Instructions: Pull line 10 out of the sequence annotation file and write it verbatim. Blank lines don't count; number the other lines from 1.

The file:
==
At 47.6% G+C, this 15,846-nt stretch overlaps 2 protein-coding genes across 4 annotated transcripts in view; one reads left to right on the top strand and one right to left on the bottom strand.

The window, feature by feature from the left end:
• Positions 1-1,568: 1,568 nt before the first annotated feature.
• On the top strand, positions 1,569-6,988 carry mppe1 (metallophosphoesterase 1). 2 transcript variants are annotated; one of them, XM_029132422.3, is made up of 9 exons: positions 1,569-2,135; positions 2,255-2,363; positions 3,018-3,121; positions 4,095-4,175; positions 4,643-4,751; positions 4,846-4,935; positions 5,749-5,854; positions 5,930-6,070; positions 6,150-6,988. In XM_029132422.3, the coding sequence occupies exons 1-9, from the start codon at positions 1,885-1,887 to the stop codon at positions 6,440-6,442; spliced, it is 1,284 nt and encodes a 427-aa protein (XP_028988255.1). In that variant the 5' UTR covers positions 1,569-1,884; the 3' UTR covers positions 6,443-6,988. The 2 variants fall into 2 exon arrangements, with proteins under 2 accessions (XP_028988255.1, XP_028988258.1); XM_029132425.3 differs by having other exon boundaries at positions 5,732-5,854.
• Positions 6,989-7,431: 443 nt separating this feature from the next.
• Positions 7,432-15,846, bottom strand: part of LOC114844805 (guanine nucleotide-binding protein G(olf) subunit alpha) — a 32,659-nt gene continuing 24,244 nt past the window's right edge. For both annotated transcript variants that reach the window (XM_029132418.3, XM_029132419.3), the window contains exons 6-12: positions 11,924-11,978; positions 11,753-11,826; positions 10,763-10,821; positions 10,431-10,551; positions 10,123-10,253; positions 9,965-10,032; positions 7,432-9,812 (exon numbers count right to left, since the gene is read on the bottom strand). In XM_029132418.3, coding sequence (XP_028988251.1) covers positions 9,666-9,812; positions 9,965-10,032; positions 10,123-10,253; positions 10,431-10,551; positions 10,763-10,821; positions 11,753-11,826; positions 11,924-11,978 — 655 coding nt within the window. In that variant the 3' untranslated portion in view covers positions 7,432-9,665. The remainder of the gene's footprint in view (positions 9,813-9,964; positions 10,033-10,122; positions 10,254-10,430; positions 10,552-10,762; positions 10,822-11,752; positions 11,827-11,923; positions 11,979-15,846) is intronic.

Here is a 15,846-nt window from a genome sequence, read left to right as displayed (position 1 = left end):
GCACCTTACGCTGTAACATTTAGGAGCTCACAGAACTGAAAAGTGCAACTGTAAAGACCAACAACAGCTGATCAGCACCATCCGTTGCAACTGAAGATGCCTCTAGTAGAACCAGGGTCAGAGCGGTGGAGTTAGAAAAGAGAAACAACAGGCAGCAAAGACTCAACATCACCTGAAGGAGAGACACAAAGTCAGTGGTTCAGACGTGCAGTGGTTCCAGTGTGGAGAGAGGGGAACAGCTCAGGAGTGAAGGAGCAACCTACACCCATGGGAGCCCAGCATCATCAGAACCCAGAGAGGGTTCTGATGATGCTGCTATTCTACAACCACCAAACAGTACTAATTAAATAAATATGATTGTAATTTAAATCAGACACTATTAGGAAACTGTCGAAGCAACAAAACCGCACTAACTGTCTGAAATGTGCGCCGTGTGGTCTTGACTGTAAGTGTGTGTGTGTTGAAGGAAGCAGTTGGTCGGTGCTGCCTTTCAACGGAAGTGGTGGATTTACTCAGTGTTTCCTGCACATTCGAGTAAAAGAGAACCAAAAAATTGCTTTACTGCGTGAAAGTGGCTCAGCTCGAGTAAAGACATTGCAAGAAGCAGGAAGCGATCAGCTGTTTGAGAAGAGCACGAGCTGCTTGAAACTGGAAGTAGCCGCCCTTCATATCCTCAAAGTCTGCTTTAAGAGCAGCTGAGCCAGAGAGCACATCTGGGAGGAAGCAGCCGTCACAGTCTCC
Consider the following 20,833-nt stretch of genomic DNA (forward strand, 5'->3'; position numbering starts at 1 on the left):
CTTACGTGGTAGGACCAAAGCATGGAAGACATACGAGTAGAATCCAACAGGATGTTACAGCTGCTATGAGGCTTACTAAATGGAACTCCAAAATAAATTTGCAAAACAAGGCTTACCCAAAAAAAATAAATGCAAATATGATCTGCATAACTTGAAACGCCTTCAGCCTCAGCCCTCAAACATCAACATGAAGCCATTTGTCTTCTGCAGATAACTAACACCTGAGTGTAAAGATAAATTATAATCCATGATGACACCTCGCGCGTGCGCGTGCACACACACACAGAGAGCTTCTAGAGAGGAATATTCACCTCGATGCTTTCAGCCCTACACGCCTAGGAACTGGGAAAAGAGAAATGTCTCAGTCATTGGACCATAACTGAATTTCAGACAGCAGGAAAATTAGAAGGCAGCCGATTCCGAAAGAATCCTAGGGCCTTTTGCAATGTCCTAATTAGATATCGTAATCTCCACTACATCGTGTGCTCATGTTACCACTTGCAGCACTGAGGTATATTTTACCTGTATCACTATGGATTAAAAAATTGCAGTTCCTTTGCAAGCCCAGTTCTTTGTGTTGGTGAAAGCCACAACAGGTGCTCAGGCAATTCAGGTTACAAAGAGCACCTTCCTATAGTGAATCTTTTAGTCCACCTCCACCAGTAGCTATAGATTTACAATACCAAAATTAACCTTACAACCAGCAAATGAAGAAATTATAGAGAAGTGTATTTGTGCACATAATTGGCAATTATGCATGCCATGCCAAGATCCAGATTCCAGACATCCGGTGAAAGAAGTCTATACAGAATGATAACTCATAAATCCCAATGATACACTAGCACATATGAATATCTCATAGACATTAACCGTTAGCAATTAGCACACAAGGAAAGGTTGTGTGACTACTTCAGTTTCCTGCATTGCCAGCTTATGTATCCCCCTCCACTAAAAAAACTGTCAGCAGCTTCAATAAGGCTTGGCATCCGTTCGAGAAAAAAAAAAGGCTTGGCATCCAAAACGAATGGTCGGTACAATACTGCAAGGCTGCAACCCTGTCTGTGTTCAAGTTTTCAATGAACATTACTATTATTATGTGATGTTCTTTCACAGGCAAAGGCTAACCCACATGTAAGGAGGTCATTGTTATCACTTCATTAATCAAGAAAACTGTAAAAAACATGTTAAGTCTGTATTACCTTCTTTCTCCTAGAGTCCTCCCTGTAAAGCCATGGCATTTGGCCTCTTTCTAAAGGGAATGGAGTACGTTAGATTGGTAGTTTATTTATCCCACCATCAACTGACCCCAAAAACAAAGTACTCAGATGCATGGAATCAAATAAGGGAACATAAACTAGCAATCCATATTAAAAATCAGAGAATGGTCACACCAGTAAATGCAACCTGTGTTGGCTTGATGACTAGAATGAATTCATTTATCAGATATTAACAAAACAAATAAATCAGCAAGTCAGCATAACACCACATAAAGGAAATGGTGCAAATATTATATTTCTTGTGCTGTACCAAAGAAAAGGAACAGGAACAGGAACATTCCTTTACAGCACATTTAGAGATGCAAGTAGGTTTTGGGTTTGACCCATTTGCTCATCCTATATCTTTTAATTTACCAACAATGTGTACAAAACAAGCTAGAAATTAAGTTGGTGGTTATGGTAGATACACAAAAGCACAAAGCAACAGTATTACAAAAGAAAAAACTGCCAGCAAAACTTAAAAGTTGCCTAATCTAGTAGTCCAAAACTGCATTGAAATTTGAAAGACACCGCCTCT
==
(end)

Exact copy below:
CTTACGTGGTAGGACCAAAGCATGGAAGACATACGAGTAGAATCCAACAGGATGTTACAGCTGCTATGAGGCTTACTAAATGGAACTCCAAAATAAATTTGCAAAACAAGGCTTACCCAAAAAAAATAAATGCAAATATGATCTGCATAACTTGAAACGCCTTCAGCCTCAGCCCTCAAACATCAACATGAAGCCATTTGTCTTCTGCAGATAACTAACACCTGAGTGTAAAGATAAATTATAATCCATGATGACACCTCGCGCGTGCGCGTGCACACACACACAGAGAGCTTCTAGAGAGGAATATTCACCTCGATGCTTTCAGCCCTACACGCCTAGGAACTGGGAAAAGAGAAATGTCTCAGTCATTGGACCATAACTGAATTTCAGACAGCAGGAAAATTAGAAGGCAGCCGATTCCGAAAGAATCCTAGGGCCTTTTGCAATGTCCTAATTAGATATCGTAATCTCCACTACATCGTGTGCTCATGTTACCACTTGCAGCACTGAGGTATATTTTACCTGTATCACTATGGATTAAAAAATTGCAGTTCCTTTGCAAGCCCAGTTCTTTGTGTTGGTGAAAGCCACAACAGGTGCTCAGGCAATTCAGGTTACAAAGAGCACCTTCCTATAGTGAATCTTTTAGTCCACCTCCACCAGTAGCTATAGATTTACAATACCAAAATTAACCTTACAACCAGCAAATGAAGAAATTATAGAGAAGTGTATTTGTGCACATAATTGGCAATTATGCATGCCATGCCAAGATCCAGATTCCAGACATCCGGTGAAAGAAGTCTATACAGAATGATAACTCATAAATCCCAATGATACACTAGCACATATGAATATCTCATAGACATTAACCGTTAGCAATTAGCACACAAGGAAAGGTTGTGTGACTACTTCAGTTTCCTGCATTGCCAGCTTATGTATCCCCCTCCACTAAAAAAACTGTCAGCAGCTTCAATAAGGCTTGGCATCCGTTCGAGAAAAAAAAAAGGCTTGGCATCCAAAACGAATGGTCGGTACAATACTGCAAGGCTGCAACCCTGTCTGTGTTCAAGTTTTCAATGAACATTACTATTATTATGTGATGTTCTTTCACAGGCAAAGGCTAACCCACATGTAAGGAGGTCATTGTTATCACTTCATTAATCAAGAAAACTGTAAAAAACATGTTAAGTCTGTATTACCTTCTTTCTCCTAGAGTCCTCCCTGTAAAGCCATGGCATTTGGCCTCTTTCTAAAGGGAATGGAGTACGTTAGATTGGTAGTTTATTTATCCCACCATCAACTGACCCCAAAAACAAAGTACTCAGATGCATGGAATCAAATAAGGGAACATAAACTAGCAATCCATATTAAAAATCAGAGAATGGTCACACCAGTAAATGCAACCTGTGTTGGCTTGATGACTAGAATGAATTCATTTATCAGATATTAACAAAACAAATAAATCAGCAAGTCAGCATAACACCACATAAAGGAAATGGTGCAAATATTATATTTCTTGTGCTGTACCAAAGAAAAGGAACAGGAACAGGAACATTCCTTTACAGCACATTTAGAGATGCAAGTAGGTTTTGGGTTTGACCCATTTGCTCATCCTATATCTTTTAATTTACCAACAATGTGTACAAAACAAGCTAGAAATTAAGTTGGTGGTTATGGTAGATACACAAAAGCACAAAGCAACAGTATTACAAAAGAAAAAACTGCCAGCAAAACTTAAAAGTTGCCTAATCTAGTAGTCCAAAACTGCATTGAAATTTGAAAGACACCGCCTCT